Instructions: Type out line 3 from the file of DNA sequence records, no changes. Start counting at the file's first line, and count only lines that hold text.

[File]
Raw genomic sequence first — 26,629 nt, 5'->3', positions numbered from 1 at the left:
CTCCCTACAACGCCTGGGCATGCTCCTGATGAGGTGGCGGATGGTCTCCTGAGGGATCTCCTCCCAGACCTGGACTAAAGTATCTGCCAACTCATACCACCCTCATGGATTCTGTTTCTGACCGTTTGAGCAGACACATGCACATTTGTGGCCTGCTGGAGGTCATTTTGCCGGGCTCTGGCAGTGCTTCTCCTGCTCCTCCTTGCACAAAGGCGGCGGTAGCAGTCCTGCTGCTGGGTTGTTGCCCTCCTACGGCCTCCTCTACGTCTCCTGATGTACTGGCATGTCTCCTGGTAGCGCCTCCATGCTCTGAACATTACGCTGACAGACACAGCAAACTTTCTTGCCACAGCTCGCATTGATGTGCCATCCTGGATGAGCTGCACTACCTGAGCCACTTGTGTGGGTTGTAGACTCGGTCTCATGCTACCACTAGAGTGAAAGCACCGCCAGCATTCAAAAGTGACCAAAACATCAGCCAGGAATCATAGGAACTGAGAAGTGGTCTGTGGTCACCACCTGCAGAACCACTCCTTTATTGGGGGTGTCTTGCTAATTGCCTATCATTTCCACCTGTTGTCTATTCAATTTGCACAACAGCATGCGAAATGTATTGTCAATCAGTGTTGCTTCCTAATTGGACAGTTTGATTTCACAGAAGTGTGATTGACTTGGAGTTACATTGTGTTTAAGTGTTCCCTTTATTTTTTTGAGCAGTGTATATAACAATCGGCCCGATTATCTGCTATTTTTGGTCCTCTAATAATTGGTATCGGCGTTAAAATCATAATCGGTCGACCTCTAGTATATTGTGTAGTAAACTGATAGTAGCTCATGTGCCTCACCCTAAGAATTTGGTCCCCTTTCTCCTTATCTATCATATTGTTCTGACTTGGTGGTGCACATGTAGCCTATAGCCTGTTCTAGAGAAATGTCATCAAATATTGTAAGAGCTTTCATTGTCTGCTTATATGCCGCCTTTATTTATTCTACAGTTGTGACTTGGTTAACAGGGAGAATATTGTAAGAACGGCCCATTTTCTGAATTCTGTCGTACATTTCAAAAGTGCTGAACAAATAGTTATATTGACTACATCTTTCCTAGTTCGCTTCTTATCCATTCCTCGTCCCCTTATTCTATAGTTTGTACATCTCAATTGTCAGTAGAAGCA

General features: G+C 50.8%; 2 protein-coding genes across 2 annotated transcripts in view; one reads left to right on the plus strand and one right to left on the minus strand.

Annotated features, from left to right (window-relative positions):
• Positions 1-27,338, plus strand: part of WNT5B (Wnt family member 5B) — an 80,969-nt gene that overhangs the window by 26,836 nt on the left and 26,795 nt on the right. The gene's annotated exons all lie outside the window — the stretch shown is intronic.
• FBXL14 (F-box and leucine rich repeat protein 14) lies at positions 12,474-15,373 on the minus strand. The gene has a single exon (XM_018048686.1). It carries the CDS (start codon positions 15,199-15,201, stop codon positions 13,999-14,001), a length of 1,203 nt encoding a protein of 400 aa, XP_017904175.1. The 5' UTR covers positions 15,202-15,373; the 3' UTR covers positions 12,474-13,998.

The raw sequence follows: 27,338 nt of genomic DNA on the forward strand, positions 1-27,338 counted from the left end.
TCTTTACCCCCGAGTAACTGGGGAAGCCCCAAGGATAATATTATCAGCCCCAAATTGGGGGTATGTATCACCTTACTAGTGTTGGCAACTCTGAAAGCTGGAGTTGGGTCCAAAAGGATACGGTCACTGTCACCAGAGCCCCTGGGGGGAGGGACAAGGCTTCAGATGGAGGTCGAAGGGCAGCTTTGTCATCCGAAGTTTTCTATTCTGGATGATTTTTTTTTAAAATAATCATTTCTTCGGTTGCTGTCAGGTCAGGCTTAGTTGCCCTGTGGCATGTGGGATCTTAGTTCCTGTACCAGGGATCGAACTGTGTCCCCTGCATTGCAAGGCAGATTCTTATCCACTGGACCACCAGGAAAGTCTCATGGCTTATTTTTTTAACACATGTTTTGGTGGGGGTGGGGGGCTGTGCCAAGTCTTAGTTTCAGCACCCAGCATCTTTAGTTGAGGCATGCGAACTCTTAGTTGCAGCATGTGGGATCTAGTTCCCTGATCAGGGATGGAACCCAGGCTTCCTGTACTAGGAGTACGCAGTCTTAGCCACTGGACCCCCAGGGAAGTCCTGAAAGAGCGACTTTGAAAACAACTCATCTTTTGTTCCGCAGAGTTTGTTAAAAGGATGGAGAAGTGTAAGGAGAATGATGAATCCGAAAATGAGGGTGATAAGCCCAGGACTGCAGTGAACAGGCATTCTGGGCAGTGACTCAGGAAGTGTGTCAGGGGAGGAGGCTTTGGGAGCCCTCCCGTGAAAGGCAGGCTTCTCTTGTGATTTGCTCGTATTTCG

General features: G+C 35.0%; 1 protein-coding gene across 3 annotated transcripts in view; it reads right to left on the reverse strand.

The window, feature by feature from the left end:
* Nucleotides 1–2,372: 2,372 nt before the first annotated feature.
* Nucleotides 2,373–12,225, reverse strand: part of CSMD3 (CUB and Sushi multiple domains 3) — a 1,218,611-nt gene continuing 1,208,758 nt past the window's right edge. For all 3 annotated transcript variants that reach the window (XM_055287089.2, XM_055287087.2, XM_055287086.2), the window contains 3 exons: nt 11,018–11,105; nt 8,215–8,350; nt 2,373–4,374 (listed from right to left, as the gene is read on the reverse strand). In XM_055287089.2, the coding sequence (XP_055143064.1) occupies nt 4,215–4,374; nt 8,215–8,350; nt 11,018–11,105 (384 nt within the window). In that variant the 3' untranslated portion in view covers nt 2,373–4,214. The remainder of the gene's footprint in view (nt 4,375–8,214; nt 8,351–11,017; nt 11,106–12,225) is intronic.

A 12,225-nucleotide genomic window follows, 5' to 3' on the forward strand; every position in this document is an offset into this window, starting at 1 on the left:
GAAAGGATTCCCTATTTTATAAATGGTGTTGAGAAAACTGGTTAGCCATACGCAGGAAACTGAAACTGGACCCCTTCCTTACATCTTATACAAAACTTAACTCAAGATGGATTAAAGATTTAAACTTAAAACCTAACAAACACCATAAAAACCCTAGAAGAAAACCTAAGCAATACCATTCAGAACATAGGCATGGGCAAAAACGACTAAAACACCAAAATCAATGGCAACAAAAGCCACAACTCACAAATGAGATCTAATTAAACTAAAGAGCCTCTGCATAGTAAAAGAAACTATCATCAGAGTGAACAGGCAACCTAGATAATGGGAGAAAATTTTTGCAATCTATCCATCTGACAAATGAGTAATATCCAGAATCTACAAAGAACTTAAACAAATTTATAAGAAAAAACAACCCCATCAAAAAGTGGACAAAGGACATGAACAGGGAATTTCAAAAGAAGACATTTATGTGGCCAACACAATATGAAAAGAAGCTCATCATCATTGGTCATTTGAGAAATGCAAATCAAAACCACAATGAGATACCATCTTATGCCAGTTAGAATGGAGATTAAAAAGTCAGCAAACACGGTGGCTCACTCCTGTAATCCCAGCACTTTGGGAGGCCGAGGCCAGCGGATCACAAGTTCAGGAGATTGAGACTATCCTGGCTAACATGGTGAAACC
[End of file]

General features: G+C 50.8%; 2 protein-coding genes across 2 annotated transcripts in view; one reads left to right on the plus strand and one right to left on the minus strand.